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Published on July 26th, 1998 | by Gerry Galipault


BR5-49 Turns Nashville on its Ear

Go ahead, turn on a country music station today and see if you can identify any artist by their voice alone.

They’re virtually all indistinguishable, aren’t they?

You know Patsy Cline’s lilting vocals by heart, and you can spot a Willie Nelson, Hank Williams Sr. or Buck Owens song by a country mile, but can you honestly tell the difference between Collin Raye, John Michael Montgomery and Sammy Kershaw? Or Terri Clark, Lari White and Faith Hill?

And how about their personalities, does it shine through in their songs? Does their genuine love and respect for the music come across? And is their musicianship a cut above the rest, not just another chip off the cookie-cutter Nashville block?

Listen to what has been coming out of Nashville the past decade and you might think it’s the new capital of adult contemporary, but just when you think you have Music Row pegged, along comes the home-grown, homespun entertainment of BR5-49 to throw everything for a loop.

BR5-49 is just the shot in the arm that Nashville needed, and its second Arista/Nashville album, “Big Backyard Beat Show” (released July 14), will do even more to awaken that city’s fat-cat ears.

The quintet’s rockin’ honkytonk mix of original material and sly cover versions runs contrary to what’s happening in Nashville today. “Smilin’ ” Jay McDowell, the group’s upright bassist, says that’s exactly what brought him, singer-guitarist Gary Bennett, multi-instrumentalist Don Herron, singer-guitarist Chuck Mead and drummer “Hawk” Shaw Wilson together.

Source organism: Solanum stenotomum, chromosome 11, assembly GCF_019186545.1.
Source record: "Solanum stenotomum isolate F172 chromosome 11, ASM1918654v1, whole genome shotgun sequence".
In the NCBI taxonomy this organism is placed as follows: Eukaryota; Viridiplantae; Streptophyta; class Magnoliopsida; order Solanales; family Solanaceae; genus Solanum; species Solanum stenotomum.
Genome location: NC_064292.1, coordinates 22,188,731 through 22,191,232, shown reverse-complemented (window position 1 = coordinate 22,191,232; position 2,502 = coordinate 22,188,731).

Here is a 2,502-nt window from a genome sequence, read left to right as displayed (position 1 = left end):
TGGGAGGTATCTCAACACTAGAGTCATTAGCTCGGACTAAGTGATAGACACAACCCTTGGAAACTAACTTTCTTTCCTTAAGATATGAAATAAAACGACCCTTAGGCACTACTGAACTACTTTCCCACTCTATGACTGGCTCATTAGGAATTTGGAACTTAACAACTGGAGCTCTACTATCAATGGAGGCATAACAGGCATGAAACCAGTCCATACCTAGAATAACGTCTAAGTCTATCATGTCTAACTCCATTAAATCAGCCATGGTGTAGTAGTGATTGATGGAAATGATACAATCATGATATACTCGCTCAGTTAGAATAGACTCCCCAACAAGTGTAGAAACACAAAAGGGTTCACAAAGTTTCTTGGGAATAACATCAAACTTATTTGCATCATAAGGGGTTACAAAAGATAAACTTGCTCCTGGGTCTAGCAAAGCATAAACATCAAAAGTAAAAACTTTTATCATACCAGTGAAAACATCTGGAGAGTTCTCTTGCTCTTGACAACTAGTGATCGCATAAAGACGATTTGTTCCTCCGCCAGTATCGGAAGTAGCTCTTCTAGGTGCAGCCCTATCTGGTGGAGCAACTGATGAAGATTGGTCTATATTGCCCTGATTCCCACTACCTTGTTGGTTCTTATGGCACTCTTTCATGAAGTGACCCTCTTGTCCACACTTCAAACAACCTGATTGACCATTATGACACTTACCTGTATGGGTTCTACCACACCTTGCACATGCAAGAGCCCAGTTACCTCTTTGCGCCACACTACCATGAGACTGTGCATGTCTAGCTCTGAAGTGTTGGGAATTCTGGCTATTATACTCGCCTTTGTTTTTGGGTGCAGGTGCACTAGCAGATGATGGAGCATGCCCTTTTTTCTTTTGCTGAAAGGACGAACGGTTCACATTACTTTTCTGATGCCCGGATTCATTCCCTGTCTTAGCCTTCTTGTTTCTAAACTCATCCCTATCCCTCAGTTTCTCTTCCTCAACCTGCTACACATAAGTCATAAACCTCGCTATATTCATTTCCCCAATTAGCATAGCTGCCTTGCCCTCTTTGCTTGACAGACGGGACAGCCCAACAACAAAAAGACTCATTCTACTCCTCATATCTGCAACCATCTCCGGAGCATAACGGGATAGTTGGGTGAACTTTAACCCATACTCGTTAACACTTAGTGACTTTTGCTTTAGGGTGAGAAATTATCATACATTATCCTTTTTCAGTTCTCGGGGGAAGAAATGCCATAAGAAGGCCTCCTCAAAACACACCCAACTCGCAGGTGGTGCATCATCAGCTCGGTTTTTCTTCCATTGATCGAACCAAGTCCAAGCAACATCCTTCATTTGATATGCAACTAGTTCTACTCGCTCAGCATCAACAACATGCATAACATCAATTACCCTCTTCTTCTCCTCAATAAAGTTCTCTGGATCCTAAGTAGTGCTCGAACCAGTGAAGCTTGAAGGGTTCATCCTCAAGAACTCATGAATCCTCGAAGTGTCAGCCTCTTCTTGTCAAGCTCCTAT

They wanted to play the kind of music they wanted to hear – gospel, bluegrass, rockabilly, Western swing, honkytonk, shuffles – all elements that encompass the country music they grew up on.

“We had no interest in trying to get a record deal,” McDowell said recently, “because we were so outside of what was going on. We didn’t pursue that at all. When it started pursuing us, I guess we were leery of that, because we knew the first thing they were going to try to do was tell us that we would have to change what we do, the way we dress. We didn’t want anything to do with that. Then the more people started telling us that we could do our own thing, we warmed up to it a little bit.”

In early 1996, BR5-49 – a name taken from the late comedian Junior Samples’ used-car salesmen skits on TV’s “Hee-Haw” – was packing them in at Robert’s Western World, next to Ryman Auditorium, the original home of the Grand Ole Opry. Oddly enough, their debut EP, “Live From Robert’s,” created a buzz in Europe, and soon celebrities and U.S. label heads were showing up at their shows.

“Even though we were right in the middle of town,” McDowell said, “we felt like we were a million miles away from the country music business. Then I guess what happened was we started having a good time playing, people started dancing at the shows.

“Nashville’s a very odd place in that you go to a show and nobody dances. It’s like everybody in the crowd is a musician, that’s the nature of Nashville. It’s a great environment for a musician, like Austin, New York or L.A., but it’s strange, you go to a show and the band will be tearing it up and when they’re done, everybody politely applauds and goes on talking while the band’s playing. I guess people are jaded or self-conscious about having a good time.